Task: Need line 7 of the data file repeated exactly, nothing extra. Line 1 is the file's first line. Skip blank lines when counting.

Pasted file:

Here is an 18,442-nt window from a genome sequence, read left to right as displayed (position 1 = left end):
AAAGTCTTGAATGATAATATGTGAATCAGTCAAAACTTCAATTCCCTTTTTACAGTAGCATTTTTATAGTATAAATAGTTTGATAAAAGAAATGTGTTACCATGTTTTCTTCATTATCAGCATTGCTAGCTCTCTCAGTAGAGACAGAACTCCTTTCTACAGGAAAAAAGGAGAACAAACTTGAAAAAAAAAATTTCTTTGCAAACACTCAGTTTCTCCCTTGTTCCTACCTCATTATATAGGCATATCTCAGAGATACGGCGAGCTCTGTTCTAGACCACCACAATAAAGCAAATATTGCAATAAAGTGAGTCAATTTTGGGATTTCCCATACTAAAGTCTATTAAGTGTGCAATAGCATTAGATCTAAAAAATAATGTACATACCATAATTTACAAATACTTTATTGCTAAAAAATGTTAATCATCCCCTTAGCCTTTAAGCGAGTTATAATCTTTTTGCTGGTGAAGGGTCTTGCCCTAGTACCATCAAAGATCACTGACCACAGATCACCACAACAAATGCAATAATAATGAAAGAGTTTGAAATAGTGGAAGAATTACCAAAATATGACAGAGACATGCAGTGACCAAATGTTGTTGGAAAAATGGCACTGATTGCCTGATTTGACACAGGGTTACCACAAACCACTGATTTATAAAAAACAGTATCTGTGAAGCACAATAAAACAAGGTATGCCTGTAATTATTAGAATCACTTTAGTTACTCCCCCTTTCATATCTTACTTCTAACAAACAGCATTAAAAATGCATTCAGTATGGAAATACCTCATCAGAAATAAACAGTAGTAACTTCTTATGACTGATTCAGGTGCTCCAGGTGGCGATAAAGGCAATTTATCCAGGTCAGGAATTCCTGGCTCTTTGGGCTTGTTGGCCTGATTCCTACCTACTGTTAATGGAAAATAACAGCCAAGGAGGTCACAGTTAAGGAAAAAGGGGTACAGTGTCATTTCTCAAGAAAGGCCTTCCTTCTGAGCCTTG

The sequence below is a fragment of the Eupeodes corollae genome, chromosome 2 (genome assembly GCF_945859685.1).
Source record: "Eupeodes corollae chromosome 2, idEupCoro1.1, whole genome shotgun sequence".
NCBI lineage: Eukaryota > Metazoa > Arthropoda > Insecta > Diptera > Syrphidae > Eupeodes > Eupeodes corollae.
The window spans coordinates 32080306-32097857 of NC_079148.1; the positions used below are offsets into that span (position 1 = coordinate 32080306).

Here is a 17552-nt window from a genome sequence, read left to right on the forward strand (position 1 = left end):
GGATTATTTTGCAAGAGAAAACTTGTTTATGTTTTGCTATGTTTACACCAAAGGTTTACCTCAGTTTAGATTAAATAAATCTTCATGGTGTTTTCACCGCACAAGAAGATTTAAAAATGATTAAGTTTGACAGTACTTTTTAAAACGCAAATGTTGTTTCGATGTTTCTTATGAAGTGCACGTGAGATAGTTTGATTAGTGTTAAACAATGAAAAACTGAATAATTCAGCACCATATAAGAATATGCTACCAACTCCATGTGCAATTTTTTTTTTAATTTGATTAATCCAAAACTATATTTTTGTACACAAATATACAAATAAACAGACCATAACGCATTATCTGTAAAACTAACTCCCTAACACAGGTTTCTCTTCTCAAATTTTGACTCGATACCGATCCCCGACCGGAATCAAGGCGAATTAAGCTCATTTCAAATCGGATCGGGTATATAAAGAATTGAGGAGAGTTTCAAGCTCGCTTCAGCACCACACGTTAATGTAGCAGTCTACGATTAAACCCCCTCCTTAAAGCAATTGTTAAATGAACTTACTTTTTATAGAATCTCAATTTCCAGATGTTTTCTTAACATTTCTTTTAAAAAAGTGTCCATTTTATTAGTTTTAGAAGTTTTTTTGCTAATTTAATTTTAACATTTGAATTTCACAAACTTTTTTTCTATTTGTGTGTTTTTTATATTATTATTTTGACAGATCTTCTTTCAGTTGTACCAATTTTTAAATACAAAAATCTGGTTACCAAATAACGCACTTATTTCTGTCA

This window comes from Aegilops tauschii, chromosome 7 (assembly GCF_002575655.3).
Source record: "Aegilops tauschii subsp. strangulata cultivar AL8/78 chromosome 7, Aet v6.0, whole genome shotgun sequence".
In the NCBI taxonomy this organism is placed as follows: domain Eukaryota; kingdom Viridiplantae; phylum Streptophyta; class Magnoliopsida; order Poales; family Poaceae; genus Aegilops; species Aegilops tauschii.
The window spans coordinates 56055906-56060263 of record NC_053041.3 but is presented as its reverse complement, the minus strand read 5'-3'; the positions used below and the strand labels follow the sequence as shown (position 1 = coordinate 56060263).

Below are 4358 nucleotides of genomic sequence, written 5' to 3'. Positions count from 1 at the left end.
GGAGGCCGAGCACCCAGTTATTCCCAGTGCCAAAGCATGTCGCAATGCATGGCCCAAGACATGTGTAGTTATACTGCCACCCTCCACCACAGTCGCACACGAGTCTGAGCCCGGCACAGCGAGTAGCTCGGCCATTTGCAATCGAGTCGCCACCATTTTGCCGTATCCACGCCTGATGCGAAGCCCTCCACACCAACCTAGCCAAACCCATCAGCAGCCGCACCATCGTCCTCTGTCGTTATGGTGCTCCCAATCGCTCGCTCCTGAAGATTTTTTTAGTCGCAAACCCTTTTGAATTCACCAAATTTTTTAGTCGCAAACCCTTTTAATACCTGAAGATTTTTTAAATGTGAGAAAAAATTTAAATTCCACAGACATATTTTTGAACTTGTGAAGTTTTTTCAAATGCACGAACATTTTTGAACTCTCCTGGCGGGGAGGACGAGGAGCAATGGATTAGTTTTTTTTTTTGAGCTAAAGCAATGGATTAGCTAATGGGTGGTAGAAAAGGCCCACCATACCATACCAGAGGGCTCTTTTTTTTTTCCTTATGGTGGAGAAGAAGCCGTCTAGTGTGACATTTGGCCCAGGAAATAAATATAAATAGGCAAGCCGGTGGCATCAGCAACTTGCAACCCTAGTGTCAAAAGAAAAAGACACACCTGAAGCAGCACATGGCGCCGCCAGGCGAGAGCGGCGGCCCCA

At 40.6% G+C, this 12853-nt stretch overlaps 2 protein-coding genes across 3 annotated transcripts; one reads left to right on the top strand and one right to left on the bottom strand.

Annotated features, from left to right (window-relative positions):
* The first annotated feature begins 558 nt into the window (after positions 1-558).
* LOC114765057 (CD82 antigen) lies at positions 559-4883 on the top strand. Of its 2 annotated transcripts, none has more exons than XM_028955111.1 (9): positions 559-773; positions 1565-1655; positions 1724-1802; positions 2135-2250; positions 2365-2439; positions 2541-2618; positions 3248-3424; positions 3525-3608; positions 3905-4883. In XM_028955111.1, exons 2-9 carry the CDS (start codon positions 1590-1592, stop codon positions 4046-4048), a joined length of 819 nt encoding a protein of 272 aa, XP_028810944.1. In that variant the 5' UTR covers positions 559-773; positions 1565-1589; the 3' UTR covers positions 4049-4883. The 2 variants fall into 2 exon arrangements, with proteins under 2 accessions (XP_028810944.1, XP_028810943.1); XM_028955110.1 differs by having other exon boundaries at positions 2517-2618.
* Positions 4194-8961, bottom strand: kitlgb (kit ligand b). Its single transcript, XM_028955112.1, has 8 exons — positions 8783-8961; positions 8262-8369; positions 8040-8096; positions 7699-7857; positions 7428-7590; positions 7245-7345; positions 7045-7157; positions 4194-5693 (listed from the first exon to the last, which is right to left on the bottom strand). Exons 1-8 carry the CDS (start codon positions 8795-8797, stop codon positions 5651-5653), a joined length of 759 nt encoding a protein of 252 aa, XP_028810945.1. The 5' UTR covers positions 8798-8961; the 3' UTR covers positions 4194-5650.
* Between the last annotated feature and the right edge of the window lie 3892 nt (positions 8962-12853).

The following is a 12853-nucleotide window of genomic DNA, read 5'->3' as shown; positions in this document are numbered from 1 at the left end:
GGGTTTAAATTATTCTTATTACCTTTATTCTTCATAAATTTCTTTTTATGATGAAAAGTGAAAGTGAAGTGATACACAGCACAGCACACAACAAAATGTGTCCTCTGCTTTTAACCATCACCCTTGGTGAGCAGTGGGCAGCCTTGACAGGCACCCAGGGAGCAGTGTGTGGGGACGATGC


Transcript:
Here is a 17552-nt window from a genome sequence, read left to right on the forward strand (position 1 = left end):